13 February 2008

Bombs and ancient jars

Driving to Xieng Khuang
I visited one of the three most heavily bombed provinces in the most heavily bombed nation on earth- Xieng Khuang province in Laos. I wanted to see the Plain of Jars and the impacts of the war, whatever you want to call it, the Vietnam/ American/ Indochina war.

The drive into the mountains there was interesting. These are the people that live on less than $1 per day. Actually even our driver who lives in the centre of Vientiane earns just less than $50 USD a month. I have never taken a road trip and seen any smaller communities lived. Most of the houses we saw between Vang Vieng and Xieng Khuang were traditional houses made of wood or mats of fibre. I saw communities of just a few houses to a couple of hundred houses.

I saw children carrying huge baskets of wood on their backs. There were small children no older than ten years old carry small babies in slings across their back. There were groups of children coming home from school. There were people walking along the road by themselves.

The Plain of Jars
We saw over 400 ancient stone jars over a couple of sites. Who made the jars, how and why remains a bit of a mystery. The biggest one was bigger than I. It was a very pleasant walk seeing the jars. At one of the sites we had the jars all to ourselves. This site is in the middle of farmland It's like the calm feeling of being in a Japanese rock garden. Where the jars were there were large bomb craters. It appears that the bombs penetrated the ground at least a metre before exploding. They had to remove hundreds of bombs from the area before they could open the jars to tourism and the area you can walk on is still quite restricted.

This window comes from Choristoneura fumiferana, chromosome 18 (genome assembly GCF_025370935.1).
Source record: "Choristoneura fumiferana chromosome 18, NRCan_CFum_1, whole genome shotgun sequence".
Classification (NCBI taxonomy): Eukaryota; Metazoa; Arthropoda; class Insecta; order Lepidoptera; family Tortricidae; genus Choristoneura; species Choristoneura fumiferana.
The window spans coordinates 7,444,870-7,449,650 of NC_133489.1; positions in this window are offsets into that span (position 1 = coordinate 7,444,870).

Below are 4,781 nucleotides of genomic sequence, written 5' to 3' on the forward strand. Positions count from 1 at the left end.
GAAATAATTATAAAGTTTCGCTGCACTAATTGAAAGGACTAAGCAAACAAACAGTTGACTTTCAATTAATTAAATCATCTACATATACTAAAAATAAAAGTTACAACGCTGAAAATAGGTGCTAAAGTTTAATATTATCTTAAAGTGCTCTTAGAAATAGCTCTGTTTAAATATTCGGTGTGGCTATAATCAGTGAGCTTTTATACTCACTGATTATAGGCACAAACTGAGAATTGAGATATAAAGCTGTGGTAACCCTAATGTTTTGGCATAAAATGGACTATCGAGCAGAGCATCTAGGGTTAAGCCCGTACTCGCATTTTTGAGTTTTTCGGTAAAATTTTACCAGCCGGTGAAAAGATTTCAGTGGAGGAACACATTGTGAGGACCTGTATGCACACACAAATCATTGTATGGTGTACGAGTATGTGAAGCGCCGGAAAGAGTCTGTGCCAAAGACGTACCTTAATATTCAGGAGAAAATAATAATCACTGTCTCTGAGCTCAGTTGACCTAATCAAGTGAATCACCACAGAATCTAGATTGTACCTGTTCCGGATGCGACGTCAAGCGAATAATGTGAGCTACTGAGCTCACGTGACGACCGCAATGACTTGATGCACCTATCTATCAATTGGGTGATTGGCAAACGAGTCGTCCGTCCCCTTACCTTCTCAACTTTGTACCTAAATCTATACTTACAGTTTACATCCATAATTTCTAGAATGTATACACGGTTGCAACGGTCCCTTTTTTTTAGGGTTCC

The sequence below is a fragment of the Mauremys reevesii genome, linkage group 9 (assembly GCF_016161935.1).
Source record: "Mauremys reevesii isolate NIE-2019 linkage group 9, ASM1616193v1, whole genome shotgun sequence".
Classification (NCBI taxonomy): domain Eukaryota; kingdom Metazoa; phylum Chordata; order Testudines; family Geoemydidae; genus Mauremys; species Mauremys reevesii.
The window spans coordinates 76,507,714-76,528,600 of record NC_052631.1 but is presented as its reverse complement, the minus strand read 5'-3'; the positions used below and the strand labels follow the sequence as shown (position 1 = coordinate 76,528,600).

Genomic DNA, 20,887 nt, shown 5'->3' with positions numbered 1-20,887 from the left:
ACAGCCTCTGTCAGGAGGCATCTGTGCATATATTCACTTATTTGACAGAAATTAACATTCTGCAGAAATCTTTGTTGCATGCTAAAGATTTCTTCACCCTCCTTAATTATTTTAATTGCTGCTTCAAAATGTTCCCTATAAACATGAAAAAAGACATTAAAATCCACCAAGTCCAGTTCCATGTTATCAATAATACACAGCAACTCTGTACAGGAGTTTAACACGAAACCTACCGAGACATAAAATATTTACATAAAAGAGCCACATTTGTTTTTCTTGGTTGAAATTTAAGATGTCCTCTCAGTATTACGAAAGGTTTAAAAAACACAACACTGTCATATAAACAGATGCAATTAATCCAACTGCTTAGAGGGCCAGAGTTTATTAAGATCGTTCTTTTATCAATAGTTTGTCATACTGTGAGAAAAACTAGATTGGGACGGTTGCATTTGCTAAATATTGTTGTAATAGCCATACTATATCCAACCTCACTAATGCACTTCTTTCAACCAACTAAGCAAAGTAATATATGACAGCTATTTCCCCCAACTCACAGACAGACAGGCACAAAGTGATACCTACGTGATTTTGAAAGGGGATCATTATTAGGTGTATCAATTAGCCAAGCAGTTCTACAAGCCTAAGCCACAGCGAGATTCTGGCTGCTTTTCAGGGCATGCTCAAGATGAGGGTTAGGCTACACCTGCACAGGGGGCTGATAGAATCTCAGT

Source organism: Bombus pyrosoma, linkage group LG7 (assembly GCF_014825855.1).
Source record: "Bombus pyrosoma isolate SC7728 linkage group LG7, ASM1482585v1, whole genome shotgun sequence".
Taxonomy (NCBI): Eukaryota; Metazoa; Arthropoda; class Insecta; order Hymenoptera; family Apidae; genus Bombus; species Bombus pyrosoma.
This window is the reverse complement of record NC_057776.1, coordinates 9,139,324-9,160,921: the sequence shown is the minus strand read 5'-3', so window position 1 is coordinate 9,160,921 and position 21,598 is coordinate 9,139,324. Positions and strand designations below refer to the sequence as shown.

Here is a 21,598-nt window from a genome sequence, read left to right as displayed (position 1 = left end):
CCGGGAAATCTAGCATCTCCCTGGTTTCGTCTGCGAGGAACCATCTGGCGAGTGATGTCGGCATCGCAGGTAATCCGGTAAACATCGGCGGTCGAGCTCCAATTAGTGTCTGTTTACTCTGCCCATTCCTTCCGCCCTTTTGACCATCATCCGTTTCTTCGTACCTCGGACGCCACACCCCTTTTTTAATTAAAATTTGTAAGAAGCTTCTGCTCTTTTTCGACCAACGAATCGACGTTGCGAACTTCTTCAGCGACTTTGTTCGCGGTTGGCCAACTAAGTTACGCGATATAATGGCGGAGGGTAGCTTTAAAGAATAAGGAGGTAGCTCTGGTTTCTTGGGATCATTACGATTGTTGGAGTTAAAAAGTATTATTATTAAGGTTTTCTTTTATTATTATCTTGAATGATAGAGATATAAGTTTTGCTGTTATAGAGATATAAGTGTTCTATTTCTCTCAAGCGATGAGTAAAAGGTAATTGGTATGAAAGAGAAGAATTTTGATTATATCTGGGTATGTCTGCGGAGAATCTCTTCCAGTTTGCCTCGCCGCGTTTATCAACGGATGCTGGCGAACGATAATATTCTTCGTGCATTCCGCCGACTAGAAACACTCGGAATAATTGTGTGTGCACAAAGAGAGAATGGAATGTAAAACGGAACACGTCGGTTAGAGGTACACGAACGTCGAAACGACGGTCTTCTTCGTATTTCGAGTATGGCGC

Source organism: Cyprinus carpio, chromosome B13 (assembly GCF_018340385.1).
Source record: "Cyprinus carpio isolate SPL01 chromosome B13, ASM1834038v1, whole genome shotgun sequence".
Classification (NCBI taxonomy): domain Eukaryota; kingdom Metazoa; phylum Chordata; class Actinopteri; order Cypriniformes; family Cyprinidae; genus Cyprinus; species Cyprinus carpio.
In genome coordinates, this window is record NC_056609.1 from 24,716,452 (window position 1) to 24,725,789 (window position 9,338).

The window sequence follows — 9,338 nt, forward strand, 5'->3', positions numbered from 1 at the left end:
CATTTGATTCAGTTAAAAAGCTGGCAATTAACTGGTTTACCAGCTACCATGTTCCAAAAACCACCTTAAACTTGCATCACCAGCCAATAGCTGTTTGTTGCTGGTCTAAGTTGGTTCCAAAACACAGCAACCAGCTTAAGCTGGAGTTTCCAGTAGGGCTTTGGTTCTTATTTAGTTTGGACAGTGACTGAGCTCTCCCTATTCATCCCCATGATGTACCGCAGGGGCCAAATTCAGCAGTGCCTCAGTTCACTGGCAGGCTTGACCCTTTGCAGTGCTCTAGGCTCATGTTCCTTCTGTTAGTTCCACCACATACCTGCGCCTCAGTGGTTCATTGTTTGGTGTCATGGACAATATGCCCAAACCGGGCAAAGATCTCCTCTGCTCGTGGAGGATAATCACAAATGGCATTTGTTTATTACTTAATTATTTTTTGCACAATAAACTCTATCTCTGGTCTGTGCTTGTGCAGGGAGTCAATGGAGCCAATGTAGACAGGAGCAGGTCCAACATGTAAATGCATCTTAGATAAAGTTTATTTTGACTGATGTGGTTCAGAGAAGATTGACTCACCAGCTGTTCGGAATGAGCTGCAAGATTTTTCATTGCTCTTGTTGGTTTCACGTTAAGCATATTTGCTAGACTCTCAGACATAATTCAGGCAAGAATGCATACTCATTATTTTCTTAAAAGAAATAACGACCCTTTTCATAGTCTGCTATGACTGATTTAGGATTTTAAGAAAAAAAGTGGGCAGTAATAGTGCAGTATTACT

Impact of the war
People use bomb casings for things like decoration, fence posts, to plant plants. I think I ate a bowl of noodle soup with a spoon beaten out of a bomb casing which I've heard is common. I'd never seen a rocket launcher or huge bullets designed to take down a plane before. This was all in the hotel restaurant. This area was bombed heavily but not all the bombs exploded upon hitting the ground. So there are heaps of live bombs out there. This contributes to poverty because people can't use that land to farm.

An alternative way to make a living is to find bombs using a metal detector and attempt to defuse them. They can get 0.10c per kilogram of metal. When you consider that many of the bombs are pretty big and that they would otherwise earn $1 a day, this is a pretty good option. They know it's dangerous but it's an economic decision because they perceive that the expected benefit exceeds the risk x cost. They can sell the explosives also or use them to fish. What a crazy way to make a living. There are organisations that train people to clear areas of UXO. I think these organisations detonate the bombs rather than attempting to defuse them. We saw a UXO clearance team on a hill using metal detectors. Should people be trained to defuse bombs properly because they are doing it anyway? I just don't think a ban in trading the metal is the most effective thing to do, but I don't know what to do.

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